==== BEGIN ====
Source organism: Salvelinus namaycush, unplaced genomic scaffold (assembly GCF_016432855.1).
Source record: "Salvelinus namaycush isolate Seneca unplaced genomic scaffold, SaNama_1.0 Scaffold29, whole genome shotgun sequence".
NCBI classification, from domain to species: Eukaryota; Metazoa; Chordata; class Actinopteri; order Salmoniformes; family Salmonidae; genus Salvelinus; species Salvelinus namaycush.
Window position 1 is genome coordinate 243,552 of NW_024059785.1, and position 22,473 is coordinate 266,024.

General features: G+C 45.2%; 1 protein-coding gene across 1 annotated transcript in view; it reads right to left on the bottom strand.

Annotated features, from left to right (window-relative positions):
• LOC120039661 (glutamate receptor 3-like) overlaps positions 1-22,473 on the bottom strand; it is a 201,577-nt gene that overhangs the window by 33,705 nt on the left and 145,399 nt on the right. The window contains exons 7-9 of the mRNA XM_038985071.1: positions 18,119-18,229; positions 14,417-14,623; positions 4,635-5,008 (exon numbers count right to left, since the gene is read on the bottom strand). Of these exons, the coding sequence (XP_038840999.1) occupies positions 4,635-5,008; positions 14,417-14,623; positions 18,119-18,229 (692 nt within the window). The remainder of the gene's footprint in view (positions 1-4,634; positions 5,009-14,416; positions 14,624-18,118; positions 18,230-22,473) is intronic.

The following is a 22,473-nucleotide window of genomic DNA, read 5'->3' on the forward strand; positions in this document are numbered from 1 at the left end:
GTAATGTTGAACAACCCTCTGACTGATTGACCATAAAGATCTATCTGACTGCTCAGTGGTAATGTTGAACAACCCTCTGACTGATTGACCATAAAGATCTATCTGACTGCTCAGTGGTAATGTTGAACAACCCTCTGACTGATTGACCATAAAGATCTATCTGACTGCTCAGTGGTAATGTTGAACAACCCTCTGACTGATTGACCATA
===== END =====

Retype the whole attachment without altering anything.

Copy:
Source organism: Salvelinus namaycush, unplaced genomic scaffold (assembly GCF_016432855.1).
Source record: "Salvelinus namaycush isolate Seneca unplaced genomic scaffold, SaNama_1.0 Scaffold29, whole genome shotgun sequence".
NCBI classification, from domain to species: Eukaryota; Metazoa; Chordata; class Actinopteri; order Salmoniformes; family Salmonidae; genus Salvelinus; species Salvelinus namaycush.
Window position 1 is genome coordinate 243,552 of NW_024059785.1, and position 22,473 is coordinate 266,024.

General features: G+C 45.2%; 1 protein-coding gene across 1 annotated transcript in view; it reads right to left on the bottom strand.

Annotated features, from left to right (window-relative positions):
• LOC120039661 (glutamate receptor 3-like) overlaps positions 1-22,473 on the bottom strand; it is a 201,577-nt gene that overhangs the window by 33,705 nt on the left and 145,399 nt on the right. The window contains exons 7-9 of the mRNA XM_038985071.1: positions 18,119-18,229; positions 14,417-14,623; positions 4,635-5,008 (exon numbers count right to left, since the gene is read on the bottom strand). Of these exons, the coding sequence (XP_038840999.1) occupies positions 4,635-5,008; positions 14,417-14,623; positions 18,119-18,229 (692 nt within the window). The remainder of the gene's footprint in view (positions 1-4,634; positions 5,009-14,416; positions 14,624-18,118; positions 18,230-22,473) is intronic.

The following is a 22,473-nucleotide window of genomic DNA, read 5'->3' on the forward strand; positions in this document are numbered from 1 at the left end:
GTAATGTTGAACAACCCTCTGACTGATTGACCATAAAGATCTATCTGACTGCTCAGTGGTAATGTTGAACAACCCTCTGACTGATTGACCATAAAGATCTATCTGACTGCTCAGTGGTAATGTTGAACAACCCTCTGACTGATTGACCATAAAGATCTATCTGACTGCTCAGTGGTAATGTTGAACAACCCTCTGACTGATTGACCATA